Appian RPA
This content applies solely to Appian RPA, which must be purchased separately from the Appian base platform.

About Appian RPA

As the cost of labor increases, businesses find that investment in automating rote tasks through software is much more attractive. The cost savings for outsourcing work isn't as compelling as the cost savings for robotic process automation (RPA) solutions.

Appian RPA automates high volume, highly transactional manual processes to free up your workforce to focus on tasks and initiatives that require reasoning and human intervention. By delegating these responsibilities to a robotic process, you can also ensure data quality and consistency where compliance is concerned and such standards can't be compromised.

RPA represents a new paradigm in business process automation. Appian delivers:

  • Full-stack automation: Appian offers RPA that fully integrates with business process management (BPM), artificial intelligence (AI), and case management to provide the right automation technology for the right use case. Unite people, robots, and AI to tackle high-value and high-volume work that involves different levels of cognitive engagement.
  • Powerful governance: As your RPA practice grows, you can centrally manage, monitor, and deploy robots across the organization to increase scale and performance.
  • Secure, cloud-based RPA: Appian Cloud is secure, globally available, and trusted to run mission critical, enterprise applications, including those that use robotic processes.

Appian RPA is not available as part of high availability (HA) configuration at this time, but it won't impact other HA features in your environment. See High Availability in Appian Cloud for more information.

How does Appian RPA work?

Robotic processes interact with applications the same way that humans do. Robots perform repetitive tasks based on rules, allowing people to focus their efforts on activities that require problem solving or personal interpretation.

Among other objectives, Appian RPA replaces manual tasks with a programmed robotic task. RPA differs from traditional automation in its non-intrusive nature. Robotic tasks don't necessarily need to access databases, nor do they have to communicate with computer systems by invoking functions, web services, or APIs. Instead, robotic tasks interact with the user interface itself, using the windows of the applications as people do: moving the mouse, clicking different menu options, and entering or reading data from the screens.

A robotic process follows a series of actions, which are added and configured by a developer. You can customize a robotic process using low-code development features, such as drag-and-drop actions. Use the Appian RPA task recorder for even faster development: capture your own interactions with a web browser and automatically create a fully configured robotic process to match.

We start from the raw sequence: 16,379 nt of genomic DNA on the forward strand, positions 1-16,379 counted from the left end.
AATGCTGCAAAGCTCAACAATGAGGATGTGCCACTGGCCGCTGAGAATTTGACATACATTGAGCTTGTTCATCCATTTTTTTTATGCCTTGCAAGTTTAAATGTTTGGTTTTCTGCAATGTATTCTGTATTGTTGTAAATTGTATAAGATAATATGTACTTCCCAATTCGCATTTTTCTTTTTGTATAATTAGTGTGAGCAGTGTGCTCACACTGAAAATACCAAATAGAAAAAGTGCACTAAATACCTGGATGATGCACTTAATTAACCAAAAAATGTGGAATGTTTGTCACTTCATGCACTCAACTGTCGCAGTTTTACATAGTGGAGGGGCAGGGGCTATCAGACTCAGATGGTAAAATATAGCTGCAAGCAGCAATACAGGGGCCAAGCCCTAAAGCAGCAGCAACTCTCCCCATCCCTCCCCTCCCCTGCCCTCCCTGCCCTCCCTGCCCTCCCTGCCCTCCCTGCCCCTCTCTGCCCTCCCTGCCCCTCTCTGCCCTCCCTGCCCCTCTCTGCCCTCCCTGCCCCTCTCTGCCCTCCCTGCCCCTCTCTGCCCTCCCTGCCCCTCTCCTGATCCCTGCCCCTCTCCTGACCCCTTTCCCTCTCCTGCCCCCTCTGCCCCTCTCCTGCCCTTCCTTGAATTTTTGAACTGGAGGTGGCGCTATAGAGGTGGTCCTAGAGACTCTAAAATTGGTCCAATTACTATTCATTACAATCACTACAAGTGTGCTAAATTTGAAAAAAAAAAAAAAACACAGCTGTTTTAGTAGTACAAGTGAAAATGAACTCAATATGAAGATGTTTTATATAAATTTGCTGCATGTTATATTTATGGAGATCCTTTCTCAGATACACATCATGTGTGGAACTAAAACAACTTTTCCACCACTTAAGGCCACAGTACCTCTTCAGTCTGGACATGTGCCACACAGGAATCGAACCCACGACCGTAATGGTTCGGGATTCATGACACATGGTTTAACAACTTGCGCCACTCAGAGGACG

The console is also the place where administrators can execute processes, monitor completed processes, and schedule new ones. Administrators must also set up environments where robotic processes should run. The execution environment for a robotic process is known as a resource and can be a physical or virtual machine (VM). In production environments, we recommend using a dedicated machine, whether physical or virtual, as the resource. Appian RPA uses tags to secure visibility and execution for users, robotic processes, and resources.

Check out What is Appian RPA? to learn more about key terms and components.

Who is this guide for?

This documentation serves as the reference guide for Appian RPA administrators and developers. The tasks and responsibilities for each role are as follows:

  • Administrator: Technical support in the organization for robotic process deployment, including hardware and software infrastructure and communications. In addition, this role can change permissions and has remote access to the resources and the events generated by the platform.
  • Developer: This role corresponds to the designer, who analyzes and builds robotic processes. The developer creates, sets up, and visually defines the workflow for the robotic processes. Developers are responsible for preparing robotic process packages for deployment to other environments.
  • Manager: Operational support to help keep robotic processes functional. Managers are responsible for executing robotic processes, managing exceptions, and troubleshooting issues such as offline resources or failed queue item processing. Managers can't edit or create a robotic process, but help support existing ones.

Many other people play important roles in RPA. Individuals may step in at certain points in the process and help to resolve exceptions when they arise. As you plan and coordinate robotic processes, it's also important to communicate with employees of the organization who know the processes best suited for automation. Users may need to know at a functional level what robots do, and they must handle detailed information about input and output data from the processes and their metrics. Further, some people must know the costs of both the manual process and the automation in order to calculate savings and determine the return on investment (ROI).

This documentation provides the technical framework to help you design, develop, and deploy robotic processes for your organization.

Open in Github Built: Fri, Jun 09, 2023 (03:20:51 PM)

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